Stevenson's Regiment: First Regiment of New York Volunteers
by Captain Jim Balance, California Center for Military History, California State Military Reserve
Colonel Jonathan D. Stevenson of New York City, a colonel of militia, and a member of the New York Legislature was selected by President James K. Polk to raise a regiment of New York volunteers for service in California.
Secretary of War William L. Marcy, and General Winfield Scott, the Commanding General of the Army thought the appointment a good one and assented to it. Stevenson was granted official permission to raise the regiment on June 26, 1846. Secretary Marcy's instructions were that the regiment should be composed of unmarried men, of good habits and varied pursuits, and such as would be likely to remain in California or adjoining territory at the close of the war. Colonel Stevenson was informed that it was desired that he start early in August, 1846. In a communication dated June 30, Stevenson wrote to Silas Wright, the Governor of New York, for the necessary permission to raise a regiment in the State. To this the Governor graciously consented Seven companies were recruited in New York City; three were recruited outside of New York City, one each at Albany; Bath, Stueben County, and Norwich. The recruiting otticers were, for the part, those who became commissioned officers of the respective companies. No secret was made of the regiments destination and prospective service.
These companies were, on the 1st of August 1846, gathered together in general encampment on Governor's Island, New York Harbor. Here, on the same day, the regiment was mustered into Federal service by Colonel Bankhead, commanding the 2d U.S Artillery as the "Seventh" New York Volunteers. The uniform of the regiment was designed by Major James A. Hardie. The pantaloons were of dark, mixed grey, with scarlet strip or cord up the seam of the leg, blue coats with scarlet trimmings, and a new style of French cap.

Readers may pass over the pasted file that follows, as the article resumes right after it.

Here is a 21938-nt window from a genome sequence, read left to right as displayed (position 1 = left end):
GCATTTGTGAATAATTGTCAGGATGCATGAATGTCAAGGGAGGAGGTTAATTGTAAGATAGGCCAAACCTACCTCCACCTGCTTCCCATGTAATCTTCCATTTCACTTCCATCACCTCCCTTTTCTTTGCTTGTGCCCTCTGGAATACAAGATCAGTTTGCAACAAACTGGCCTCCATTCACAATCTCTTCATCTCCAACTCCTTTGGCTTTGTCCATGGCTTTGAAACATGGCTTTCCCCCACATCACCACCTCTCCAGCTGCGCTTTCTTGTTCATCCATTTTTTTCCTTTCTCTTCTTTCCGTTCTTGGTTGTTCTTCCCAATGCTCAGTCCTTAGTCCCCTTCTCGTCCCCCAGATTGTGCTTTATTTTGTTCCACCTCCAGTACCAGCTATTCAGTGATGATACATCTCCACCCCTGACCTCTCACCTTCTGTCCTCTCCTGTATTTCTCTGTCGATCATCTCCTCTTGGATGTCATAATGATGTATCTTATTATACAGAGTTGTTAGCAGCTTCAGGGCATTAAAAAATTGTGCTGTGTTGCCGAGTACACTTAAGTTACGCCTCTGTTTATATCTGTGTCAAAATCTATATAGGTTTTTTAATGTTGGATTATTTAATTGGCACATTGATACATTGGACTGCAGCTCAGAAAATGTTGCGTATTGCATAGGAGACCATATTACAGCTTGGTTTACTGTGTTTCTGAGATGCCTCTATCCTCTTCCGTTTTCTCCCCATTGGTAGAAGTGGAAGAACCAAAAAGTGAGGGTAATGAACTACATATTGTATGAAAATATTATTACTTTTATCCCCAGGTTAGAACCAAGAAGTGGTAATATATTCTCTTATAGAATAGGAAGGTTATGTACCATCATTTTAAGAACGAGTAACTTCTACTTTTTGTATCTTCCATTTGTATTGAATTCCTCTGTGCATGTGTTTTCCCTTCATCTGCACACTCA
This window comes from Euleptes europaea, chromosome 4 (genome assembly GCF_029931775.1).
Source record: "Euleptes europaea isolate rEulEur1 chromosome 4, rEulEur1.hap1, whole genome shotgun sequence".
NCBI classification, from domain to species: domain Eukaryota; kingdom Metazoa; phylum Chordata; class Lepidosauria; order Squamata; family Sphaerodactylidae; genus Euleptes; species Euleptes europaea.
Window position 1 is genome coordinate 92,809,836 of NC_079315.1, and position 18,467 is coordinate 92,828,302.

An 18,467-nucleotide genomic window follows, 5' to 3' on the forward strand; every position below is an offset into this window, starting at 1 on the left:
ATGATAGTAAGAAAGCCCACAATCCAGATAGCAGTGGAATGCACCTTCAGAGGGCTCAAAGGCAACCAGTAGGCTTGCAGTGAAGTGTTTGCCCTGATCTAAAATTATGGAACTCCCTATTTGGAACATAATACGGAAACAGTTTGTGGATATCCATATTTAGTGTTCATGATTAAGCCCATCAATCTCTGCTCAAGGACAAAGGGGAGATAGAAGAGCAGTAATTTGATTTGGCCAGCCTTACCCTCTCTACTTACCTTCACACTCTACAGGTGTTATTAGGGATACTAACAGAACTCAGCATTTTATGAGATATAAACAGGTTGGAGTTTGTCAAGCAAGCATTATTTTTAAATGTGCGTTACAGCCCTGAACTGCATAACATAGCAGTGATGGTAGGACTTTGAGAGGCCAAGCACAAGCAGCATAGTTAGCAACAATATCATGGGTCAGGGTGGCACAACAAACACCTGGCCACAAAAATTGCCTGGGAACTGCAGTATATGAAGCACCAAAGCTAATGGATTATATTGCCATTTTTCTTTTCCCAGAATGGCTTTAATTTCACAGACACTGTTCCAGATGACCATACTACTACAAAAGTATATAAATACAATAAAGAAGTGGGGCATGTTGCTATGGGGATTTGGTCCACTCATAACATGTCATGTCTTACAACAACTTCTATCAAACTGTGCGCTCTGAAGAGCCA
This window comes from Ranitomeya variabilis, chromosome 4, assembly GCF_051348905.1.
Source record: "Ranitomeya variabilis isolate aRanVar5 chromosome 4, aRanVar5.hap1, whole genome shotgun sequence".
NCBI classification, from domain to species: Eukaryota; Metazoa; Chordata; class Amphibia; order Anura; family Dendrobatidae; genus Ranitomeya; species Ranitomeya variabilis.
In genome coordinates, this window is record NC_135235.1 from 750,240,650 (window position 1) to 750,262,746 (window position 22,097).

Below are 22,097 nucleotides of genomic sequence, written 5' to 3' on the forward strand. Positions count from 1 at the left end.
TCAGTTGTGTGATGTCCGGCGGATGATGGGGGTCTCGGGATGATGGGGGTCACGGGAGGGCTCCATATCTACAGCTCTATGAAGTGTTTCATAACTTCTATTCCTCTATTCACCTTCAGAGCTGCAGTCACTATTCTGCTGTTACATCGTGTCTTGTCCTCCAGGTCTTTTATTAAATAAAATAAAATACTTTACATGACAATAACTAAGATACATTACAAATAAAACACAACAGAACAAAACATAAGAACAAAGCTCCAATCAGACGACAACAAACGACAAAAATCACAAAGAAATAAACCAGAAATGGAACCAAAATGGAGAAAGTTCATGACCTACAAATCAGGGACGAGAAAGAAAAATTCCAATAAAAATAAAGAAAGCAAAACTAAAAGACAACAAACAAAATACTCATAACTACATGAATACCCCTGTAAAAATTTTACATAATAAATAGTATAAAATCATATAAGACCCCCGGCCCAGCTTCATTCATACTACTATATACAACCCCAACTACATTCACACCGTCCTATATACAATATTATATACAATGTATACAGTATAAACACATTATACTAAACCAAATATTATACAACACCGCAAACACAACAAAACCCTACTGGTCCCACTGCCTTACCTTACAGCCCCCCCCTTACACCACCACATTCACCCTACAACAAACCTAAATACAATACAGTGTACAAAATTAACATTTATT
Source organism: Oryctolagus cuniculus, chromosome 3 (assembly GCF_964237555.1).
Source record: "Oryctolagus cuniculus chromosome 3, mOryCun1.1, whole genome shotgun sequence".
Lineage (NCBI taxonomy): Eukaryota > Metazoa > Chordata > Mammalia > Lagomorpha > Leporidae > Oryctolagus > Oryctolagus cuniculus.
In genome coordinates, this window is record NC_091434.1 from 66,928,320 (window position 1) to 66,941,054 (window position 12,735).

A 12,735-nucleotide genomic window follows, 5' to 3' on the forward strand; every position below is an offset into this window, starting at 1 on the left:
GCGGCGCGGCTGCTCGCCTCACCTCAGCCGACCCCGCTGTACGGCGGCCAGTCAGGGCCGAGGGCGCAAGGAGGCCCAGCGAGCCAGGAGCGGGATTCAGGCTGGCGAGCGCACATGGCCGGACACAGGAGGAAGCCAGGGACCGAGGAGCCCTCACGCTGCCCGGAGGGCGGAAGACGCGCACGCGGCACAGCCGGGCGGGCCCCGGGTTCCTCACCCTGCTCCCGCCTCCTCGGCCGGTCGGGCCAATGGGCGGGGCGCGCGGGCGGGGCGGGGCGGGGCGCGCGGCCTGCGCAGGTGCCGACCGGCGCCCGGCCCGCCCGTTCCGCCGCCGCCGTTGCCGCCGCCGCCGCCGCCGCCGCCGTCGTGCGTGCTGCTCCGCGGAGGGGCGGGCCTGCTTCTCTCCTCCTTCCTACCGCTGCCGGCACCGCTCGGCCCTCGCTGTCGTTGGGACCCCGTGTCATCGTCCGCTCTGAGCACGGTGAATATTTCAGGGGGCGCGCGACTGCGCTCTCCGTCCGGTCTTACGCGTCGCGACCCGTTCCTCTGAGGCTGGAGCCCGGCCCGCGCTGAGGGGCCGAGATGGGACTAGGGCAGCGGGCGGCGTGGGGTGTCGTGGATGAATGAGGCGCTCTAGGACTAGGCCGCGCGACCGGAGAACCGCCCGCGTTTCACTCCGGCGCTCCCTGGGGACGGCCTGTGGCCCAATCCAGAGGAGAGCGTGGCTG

During the summer of 1848, an order was received by Colonel R.B. Mason, commanding Tenth Military Department, from the War Department, directing that Colonel Stevenson's Regiment should be designated thereafter the ''First Regiment New York Volunteers" instead of the"Seventh" as heretofore. This fact was never generally known outside of California, and the regiment, subsequently organized and commanded by Colonel Ward B. Burnett, which served in Mexico, has always been known as the First Regiment, New York Volunteers, when it should have been designated as the "Second," and was so designated in an official order by the War Department in 1847. There were two regiments in the State of New York during the Mexican War.
Many ex-members of Stevenson's Regiment joined the California militia thereby providing a source of trained personnel for the newly admitted State's military force. Some of the more prominent members were the following:
Captain Henry M. Naglee became the first Commander of the First California Guard, Light Artillery.
Lieutenant Theron R. PerLee became the first Adjutant General of California.
Captain William G. Marcy became Secretary of State Constitutional Convention, Monterey, 1849.
Lieutenant Thomas E. Ketchum became Captain, Third Regiment, California Volunteers during the Civil War and later served as a Brigadier General in the California National Guard.
Lieutenant Palmer B. Hewlett became a Brigadier General in the California National Guard.
Captain Joseph Folsom, the regiment's quartermaster, became a prominent California citizen who is memorialized by the City of Folsom.
Major General Thomas Jefferson Green was the first of four Major Generals elected by the California State Legislature at San Jose on April 11, 1850.
Additional Regimental Members
William Edward Shannon: Steuben County, New York, was designated as the place for raising one company. William E. Shannon, of Bath, at once volunteered to raise a company. In a very brief space of time Shannon had enlisted the full complement, and the company was organized by the election of William E. Shannon, captain, etc. Mister Shannon served as a delegate to the convention, representing the Sacramento area. His vast knowledge of law and oratory skills enabled him to play a prominent role in crafting one of the most significant state constitutions. Sadly, he died the next year from cholera.
Other Online and Printed Histories
1st Regiment of New York Volunteers
Jonathan D. Stevenson


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Updated 8 February 2016